It would be easy to dismiss my experience as an aberration (which is why I prefer not to disclose my personal story), but I assure you, it is not – at the Cleveland Clinic nor across the country. After my abandonment at the hands of CCF, I began to research: academic journals, Medicare legislation, public health policies, etc. My intention was to understand and come to terms with what had happened to me and my family. Instead, I discovered a consistent and systemic pattern of living donor neglect by the government and transplant industry extending back many decades.

It sounds conspiracy-theorist I know, but the facts are undeniable.

– OPTN only began collecting social security numbers on living donors in 1994, leaving forty years of living donors’ fate completely unknown.

– A decade after the Secretary of Health implemented a federal mandate of one year of living donor follow-up, 40% of living donors are reported ‘lost’.

– In 2009, OPTN’s own LD data task force reported their database to be ‘woefully inadequate’ and useless for analysis or research. Not a single program has been penalized for noncompliance.

– There are no national standards of living donor evaluation, selection, treatment or follow-up, only ‘voluntary guidelines’. In 2007, the transplant industry had an opportunity to implement such standards, and they refused. Every transplant center makes up their own rules, and is therefore accountable to no one.

– 20-30% of living donors experience depression, anxiety, anger, PTSD and other psychosocial difficulties, yet not a single program offers structured aftercare or support services.

I could continue for pages, but I’ve already taken up enough of your time. I’m not naive enough to believe this missive will cause a major epiphany in your belief mystem. My only hope is that you will consider that perhaps the public face of living donation is not always the real one. If you’d like to know more, I encourage you to read Deborah Shelton’s 2005 series in the St. Louis Dispatch, as well as those written by Laura Meckler.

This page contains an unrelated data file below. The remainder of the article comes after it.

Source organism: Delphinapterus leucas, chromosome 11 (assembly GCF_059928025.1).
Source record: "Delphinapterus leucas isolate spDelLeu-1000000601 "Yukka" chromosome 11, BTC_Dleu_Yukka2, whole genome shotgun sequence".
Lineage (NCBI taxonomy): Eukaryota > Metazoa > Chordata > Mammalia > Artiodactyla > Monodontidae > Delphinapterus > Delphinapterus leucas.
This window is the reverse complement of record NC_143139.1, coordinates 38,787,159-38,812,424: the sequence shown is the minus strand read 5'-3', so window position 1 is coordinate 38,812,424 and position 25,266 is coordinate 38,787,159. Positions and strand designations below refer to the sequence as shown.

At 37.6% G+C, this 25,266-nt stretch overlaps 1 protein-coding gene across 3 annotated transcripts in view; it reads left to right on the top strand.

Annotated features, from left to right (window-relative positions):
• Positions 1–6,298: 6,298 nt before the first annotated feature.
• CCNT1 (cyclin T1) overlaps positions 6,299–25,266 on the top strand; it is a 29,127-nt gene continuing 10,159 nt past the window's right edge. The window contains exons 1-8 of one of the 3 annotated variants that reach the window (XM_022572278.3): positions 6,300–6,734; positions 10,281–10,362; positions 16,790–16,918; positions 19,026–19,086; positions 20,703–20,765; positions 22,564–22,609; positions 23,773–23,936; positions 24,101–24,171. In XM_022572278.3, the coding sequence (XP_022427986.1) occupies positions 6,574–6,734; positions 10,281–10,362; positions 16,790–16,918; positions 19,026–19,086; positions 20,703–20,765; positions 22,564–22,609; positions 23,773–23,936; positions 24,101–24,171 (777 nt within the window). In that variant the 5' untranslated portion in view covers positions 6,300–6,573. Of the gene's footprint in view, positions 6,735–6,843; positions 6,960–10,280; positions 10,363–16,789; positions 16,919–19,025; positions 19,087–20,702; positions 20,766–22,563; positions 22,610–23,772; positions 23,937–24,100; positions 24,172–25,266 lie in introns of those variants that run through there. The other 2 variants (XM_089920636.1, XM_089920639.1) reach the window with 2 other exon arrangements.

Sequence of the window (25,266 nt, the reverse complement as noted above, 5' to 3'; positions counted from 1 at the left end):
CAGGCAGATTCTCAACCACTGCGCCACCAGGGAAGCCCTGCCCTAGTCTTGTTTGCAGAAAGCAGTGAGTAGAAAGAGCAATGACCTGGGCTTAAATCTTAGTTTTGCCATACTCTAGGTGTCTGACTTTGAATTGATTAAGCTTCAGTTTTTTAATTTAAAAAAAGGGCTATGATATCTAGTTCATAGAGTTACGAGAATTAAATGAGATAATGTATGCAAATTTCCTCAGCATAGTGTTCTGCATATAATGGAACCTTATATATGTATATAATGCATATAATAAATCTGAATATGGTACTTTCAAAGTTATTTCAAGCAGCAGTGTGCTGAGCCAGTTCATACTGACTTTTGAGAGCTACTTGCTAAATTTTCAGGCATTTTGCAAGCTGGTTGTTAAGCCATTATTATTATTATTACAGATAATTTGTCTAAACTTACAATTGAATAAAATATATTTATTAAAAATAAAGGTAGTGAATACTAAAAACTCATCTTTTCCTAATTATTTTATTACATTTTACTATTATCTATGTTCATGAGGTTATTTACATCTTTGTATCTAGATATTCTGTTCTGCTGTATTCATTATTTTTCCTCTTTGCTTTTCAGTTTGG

Cristy Wright, M.Ed.

Over a week passed with no response. I found an alternative means of contacting Ms. Brown (a form on her website, as opposed to the email address I had previously discovered and used), indicating that I had sent prior correspondence and would be writing about such on my blog the following week.

So here we are.

And in case you’re wondering why this event is worthy of a blog post (because believe me, I’ve been ignored by far more important people than Ellen Brown of Shaker Heights, Ohio), please refer to the post title.

Ellen Brown calls herself a Life Coach.

To be fair, I take issue with so-called Life Coaches, mostly because anyone can assume the title and hang out a shingle. It is unfair and potentially dangerous to the public to conflate Life Coaches with professionally trained mental health practitioners who possess Masters’ degrees and PhDs as well as licenses and certificates that require Continuing Education to maintain.

But stunts like this certainly do nothing to alter my opinion.

So yes, Dear Readers, Ellen Brown is no run-of-the-mill writer of medical-industry propaganda. She also claims to “help people navigate challenging life transitions with courage, hope, and optimism”.

Except apparently, if you’re a living donor. Or if you disagree with something she says.

Wonder if her clients know that?